8. Bake in a pyrex pan for 20-40 minutes. Just check on it and when the cheese on top begins to get lightly brown and bubbly, take it out.
9. Let it rest for at least 15 minutes before eating.

P.S. I dedicate this post to Charlemagne, my cat, who helped choose what to cook this week. See?

Wednesday, September 8, 2010

My fall dance includes squash curry

Welcome back readers, I'm sorry it has been so long since we've seen each other.

Life is crazy here in my new little brown house with my new big orange cat. School is back with a vengeance, I've taken up a new hobby and there's always something fun to do, especially when your friends are just around the corner.

About that hobby, it's gardening. I've spent long, very long days digging out a pretty large garden by hand and making many a trip to Lowe's. I can now say that I'm a proud owner of a wheel barrow, I have a stocked shed of gardening tools and have purchased at least one bag of most varieties of organic fertilizer, soil and manure. I'll start posting pictures as the garden grows, but at this point I'm waiting for seeds to germinate and I don't want to jinx anything.

Back to the food.

This week, because the farmers market has been treating me so well and for a couple days it actually seemed like fall might be on its way here, I decided to make a vegetarian squash curry. I was so inspired by this incredibly gorgeous (and large) green Hubbard squash grown by my favorite Cedar Grove Farm.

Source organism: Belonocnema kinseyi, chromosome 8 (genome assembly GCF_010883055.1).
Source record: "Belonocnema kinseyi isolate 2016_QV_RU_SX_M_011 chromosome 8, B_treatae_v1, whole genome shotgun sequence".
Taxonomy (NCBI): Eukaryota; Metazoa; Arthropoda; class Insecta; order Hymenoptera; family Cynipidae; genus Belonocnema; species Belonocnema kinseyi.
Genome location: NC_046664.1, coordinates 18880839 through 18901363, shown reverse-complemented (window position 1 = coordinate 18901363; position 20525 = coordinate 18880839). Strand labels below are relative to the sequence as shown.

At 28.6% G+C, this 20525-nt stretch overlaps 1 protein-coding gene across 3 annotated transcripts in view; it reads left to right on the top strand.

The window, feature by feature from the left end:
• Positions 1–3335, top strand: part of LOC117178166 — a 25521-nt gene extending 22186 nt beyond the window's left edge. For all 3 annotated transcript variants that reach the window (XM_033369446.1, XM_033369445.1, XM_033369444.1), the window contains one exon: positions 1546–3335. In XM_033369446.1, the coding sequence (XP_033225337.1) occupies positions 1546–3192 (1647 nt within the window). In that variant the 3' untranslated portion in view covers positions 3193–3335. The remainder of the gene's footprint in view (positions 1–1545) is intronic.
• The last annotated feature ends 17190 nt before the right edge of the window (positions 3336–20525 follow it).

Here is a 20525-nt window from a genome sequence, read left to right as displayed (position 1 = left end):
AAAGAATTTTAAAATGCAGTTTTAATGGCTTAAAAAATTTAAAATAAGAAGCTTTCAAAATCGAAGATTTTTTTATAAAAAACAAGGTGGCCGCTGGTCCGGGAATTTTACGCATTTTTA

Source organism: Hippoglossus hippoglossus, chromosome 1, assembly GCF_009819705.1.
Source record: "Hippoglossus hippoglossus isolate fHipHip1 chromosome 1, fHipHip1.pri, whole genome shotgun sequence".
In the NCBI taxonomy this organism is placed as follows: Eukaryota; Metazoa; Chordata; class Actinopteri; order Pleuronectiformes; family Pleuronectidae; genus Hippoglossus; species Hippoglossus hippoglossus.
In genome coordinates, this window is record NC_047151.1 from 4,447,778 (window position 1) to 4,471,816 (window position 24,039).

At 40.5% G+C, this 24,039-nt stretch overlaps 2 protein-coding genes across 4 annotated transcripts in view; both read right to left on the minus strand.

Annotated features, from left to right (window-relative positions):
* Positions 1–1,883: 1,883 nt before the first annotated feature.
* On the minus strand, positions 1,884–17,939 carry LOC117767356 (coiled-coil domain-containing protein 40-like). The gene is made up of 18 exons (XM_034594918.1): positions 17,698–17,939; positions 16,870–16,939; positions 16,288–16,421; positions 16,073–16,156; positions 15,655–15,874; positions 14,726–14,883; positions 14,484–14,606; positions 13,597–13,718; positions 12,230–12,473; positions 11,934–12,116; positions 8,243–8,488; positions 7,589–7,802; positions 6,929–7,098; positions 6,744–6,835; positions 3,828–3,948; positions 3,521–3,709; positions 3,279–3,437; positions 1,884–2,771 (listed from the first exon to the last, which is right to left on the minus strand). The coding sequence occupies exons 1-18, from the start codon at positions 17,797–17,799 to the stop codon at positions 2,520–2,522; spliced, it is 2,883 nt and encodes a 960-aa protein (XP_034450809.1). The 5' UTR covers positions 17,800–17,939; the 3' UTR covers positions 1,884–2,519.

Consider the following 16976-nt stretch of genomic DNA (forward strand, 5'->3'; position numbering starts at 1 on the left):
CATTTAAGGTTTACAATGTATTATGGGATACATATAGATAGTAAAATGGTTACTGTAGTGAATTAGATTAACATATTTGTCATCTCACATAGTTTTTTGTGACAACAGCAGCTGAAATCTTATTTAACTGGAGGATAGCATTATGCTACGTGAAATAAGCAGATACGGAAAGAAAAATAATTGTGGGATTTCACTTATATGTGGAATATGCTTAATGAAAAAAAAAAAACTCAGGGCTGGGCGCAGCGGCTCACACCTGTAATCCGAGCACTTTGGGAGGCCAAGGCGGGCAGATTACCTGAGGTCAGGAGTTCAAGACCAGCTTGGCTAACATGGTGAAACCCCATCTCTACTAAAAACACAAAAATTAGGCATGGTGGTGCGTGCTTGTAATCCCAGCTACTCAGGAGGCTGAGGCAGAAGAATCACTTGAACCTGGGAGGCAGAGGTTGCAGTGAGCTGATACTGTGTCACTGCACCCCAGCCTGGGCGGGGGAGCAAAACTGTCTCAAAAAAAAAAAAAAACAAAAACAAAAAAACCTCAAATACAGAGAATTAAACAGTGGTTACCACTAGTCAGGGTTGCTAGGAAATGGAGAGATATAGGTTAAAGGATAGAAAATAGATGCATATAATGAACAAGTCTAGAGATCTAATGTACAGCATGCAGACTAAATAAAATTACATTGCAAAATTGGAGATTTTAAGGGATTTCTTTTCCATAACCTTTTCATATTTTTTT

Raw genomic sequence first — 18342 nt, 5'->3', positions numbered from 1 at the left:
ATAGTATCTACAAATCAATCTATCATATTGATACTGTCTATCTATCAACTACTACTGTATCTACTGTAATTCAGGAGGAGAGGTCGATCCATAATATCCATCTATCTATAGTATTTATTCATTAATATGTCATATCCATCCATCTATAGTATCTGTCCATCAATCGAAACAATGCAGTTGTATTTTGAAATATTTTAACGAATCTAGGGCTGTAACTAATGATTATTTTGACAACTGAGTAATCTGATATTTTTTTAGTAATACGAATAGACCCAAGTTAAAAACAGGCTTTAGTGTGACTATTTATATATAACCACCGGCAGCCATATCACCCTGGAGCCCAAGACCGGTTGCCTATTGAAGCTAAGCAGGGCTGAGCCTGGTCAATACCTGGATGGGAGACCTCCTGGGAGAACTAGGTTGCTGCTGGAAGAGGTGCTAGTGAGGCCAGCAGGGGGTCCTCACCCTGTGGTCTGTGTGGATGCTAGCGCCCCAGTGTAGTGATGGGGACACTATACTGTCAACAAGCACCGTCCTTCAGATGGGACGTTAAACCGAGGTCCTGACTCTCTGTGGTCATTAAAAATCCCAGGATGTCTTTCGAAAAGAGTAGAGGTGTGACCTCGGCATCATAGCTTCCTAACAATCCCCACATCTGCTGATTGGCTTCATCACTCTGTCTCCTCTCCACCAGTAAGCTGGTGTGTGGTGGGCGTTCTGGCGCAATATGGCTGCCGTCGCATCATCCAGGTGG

Now let's talk about dancing, or eating in this case, to bring on fall. This dish is the perfect blend of wintery spices with a bright orange and yellow color palette to honor the summer days. The winter squash and sweet potato say a brief hello/goodbye to summer's bell peppers, grape tomatoes and basil in this visually delightful meal. Surely fall will stop by for a taste.

Vegetarian Squash Curry
  • 1 gorgeous local winter squash, preferably orange on the inside [Actually I probably used to much squash, so maybe go for only half a large squash. But I also have enjoyed yummy leftovers for quite a while]
  • 1/2 large sweet potato, peeled and cubed into roughly 1/2 inch cubes
  • 3-4 medium carrots, cut into thick slices
  • 1 yellow bell pepper, cut into bite-size pieces
  • 1 cup grape tomatoes, locally grown if possible. In face those really neat multi-colored ones would probably look lovely in this recipe